Two trials were conducted in 2017 the objective to evaluate the effect of reducing by the amount of residual nitrogen found in soil tests at depths up to 24 inches. Each of these trials were conducted with large plots in grower fields. What follows is the research report for the Corn test. (printable version)
Evaluation of Reducing Nitrogen Fertilizer Application by Residual Soil Nitrogen Found to Depths Of 24 Inches in Corn
Investigator: Stephen Biles and Geri Kline
Cooperator: Clay Brett
A field research trial was conducted to evaluate the effect of using soil sampling to twenty-four inches to reduce nitrogen fertilizer application. Nitrogen fertilizer was applied to treatments of 130, 65, and 0 lbs N per acre in a replicated field trial. Grain yield of the 130 lbs N and 65 lbs N treatments were 11 and 11.7 bushels greater than the 0 N plots. Thought not statistically significant, the middle N rage provided a numerical advantage of $23.40 in increased profits over the 0 lbs N treatment and saved the grower $20 by cutting the fertilizer application in half.
Research conducted over the past decade has demonstrated nitrogen fertilizer applications can be reduced by the amount of residual nitrogen found in soil tests at depths up to 24 inches. This research was conducted to evaluate this concept on large scale plots in a grower field.
Materials and Methods
A field was sampled for soil nutrients in early January using a hydraulic soil probe to 24 inches. Soil testing was conducted at the Texas A&M Soil, Water, and Forage Testing Laboratory in College Station Texas. Results of the soil testing found 26 lbs N at 0-6 inches and 94 lbs N (15.65 ppm) from 6-24 inches for a total of 120 lbs residual N per acre (Table 1).
The corn hybrid Croplan 8410 VT3P was planted on March 3, 2017 along with an at-planting application of 70 lbs 11-37-0 fertilizer (7.7 lbs N/A) across all fertility treatments.
Post-emergence nitrogen fertilizer treatments were applied side-dress at the treatment rates of 0, 65, and 130 lbs/A on March 24, 2017. The fertility treatments were determined as follows:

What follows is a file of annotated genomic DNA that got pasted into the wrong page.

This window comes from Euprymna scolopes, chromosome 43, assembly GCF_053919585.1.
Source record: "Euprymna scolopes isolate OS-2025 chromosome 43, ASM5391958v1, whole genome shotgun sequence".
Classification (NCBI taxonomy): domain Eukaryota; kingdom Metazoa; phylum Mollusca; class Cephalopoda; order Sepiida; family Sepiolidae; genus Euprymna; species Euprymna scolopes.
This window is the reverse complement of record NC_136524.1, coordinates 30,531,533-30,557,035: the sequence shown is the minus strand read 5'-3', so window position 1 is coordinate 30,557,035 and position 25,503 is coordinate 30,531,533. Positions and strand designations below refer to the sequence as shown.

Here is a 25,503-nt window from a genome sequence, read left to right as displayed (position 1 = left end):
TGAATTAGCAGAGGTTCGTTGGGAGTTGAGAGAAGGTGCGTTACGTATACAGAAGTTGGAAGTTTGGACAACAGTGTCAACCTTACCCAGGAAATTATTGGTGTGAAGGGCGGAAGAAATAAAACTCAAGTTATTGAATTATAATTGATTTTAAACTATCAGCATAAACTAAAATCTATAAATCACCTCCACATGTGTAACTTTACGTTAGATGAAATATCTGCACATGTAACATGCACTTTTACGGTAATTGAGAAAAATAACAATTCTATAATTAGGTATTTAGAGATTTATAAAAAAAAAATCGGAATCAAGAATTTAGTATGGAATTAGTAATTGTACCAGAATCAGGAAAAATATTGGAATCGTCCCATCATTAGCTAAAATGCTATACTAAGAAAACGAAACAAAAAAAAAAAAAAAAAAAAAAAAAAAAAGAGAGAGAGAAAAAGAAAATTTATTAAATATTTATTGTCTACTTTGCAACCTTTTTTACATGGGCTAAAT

- Treatment 1: Grower rate of fertilizer if no nitrogen was found (130 lbs N/A)
- Treatment 2: Grower rate of fertilizer less 50% nitrogen found to a 24-inch depth (65 lbs N/A)
- Treatment 3: Grower rate of fertilizer less 100% nitrogen found to a 24-inch depth (0 lbs N/A)
Plot size was 12 rows (38-inch width) wide and 2600 feet in length. Treatments were replicated three times in the field in a randomized complete block design. Eight of the 12 rows of each plot were harvested on July 31, 2017. Yield was measured with the combine yield monitor and reported as different fields in Climate Fieldview.
Results and Discussion
Yield was the only data point measured across all three replications. The yield of the 130 lbs N and 65 lbs N treatments were 11 and 11.7 bushels greater than the 0 N plots (Table 2).
Grower profit from these treatments was determined by assuming nitrogen fertilizer cost of $0.27 per lb N and corn value of $3.50/bu. Though not statistically significant, the middle N rate provided a numerical advantage of $23.40 in increased profits over the 0 lbs N treatment and saved the grower $20 by cutting the fertilizer application in half. The high rate of N application made only $3.40 net revenue over the 0 lbs N treatment. If application costs for the equipment and operator are included ($3-5 per acre), the 130 lbs treatment did not result in an increase in net revenue.
Thanks to Clay Brett for providing the location and materials for this research project.